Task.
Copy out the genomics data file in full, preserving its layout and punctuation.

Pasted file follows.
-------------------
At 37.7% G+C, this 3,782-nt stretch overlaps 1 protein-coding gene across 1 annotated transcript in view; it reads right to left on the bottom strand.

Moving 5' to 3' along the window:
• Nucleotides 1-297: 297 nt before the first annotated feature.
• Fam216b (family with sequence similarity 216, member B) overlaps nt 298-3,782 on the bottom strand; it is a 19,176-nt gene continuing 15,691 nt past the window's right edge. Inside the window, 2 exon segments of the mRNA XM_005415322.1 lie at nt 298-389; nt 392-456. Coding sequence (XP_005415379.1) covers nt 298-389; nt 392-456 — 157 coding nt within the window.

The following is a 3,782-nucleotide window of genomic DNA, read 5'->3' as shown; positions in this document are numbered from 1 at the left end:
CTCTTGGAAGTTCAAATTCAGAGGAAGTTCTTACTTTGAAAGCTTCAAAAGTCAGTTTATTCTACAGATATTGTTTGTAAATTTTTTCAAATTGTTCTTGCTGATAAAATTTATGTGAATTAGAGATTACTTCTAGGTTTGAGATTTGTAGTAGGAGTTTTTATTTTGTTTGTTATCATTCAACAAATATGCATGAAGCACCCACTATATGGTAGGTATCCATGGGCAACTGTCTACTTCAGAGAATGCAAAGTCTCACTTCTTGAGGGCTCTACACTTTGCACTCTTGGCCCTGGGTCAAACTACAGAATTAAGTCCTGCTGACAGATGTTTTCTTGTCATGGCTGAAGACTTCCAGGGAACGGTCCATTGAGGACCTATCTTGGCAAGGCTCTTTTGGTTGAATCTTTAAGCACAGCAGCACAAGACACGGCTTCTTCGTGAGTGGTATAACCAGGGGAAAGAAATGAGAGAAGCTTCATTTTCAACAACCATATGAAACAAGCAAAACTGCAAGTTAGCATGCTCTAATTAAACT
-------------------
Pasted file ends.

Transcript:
At 37.7% G+C, this 3,782-nt stretch overlaps 1 protein-coding gene across 1 annotated transcript in view; it reads right to left on the bottom strand.

Moving 5' to 3' along the window:
• Nucleotides 1-297: 297 nt before the first annotated feature.
• Fam216b (family with sequence similarity 216, member B) overlaps nt 298-3,782 on the bottom strand; it is a 19,176-nt gene continuing 15,691 nt past the window's right edge. Inside the window, 2 exon segments of the mRNA XM_005415322.1 lie at nt 298-389; nt 392-456. Coding sequence (XP_005415379.1) covers nt 298-389; nt 392-456 — 157 coding nt within the window.

The following is a 3,782-nucleotide window of genomic DNA, read 5'->3' as shown; positions in this document are numbered from 1 at the left end:
CTCTTGGAAGTTCAAATTCAGAGGAAGTTCTTACTTTGAAAGCTTCAAAAGTCAGTTTATTCTACAGATATTGTTTGTAAATTTTTTCAAATTGTTCTTGCTGATAAAATTTATGTGAATTAGAGATTACTTCTAGGTTTGAGATTTGTAGTAGGAGTTTTTATTTTGTTTGTTATCATTCAACAAATATGCATGAAGCACCCACTATATGGTAGGTATCCATGGGCAACTGTCTACTTCAGAGAATGCAAAGTCTCACTTCTTGAGGGCTCTACACTTTGCACTCTTGGCCCTGGGTCAAACTACAGAATTAAGTCCTGCTGACAGATGTTTTCTTGTCATGGCTGAAGACTTCCAGGGAACGGTCCATTGAGGACCTATCTTGGCAAGGCTCTTTTGGTTGAATCTTTAAGCACAGCAGCACAAGACACGGCTTCTTCGTGAGTGGTATAACCAGGGGAAAGAAATGAGAGAAGCTTCATTTTCAACAACCATATGAAACAAGCAAAACTGCAAGTTAGCATGCTCTAATTAAACT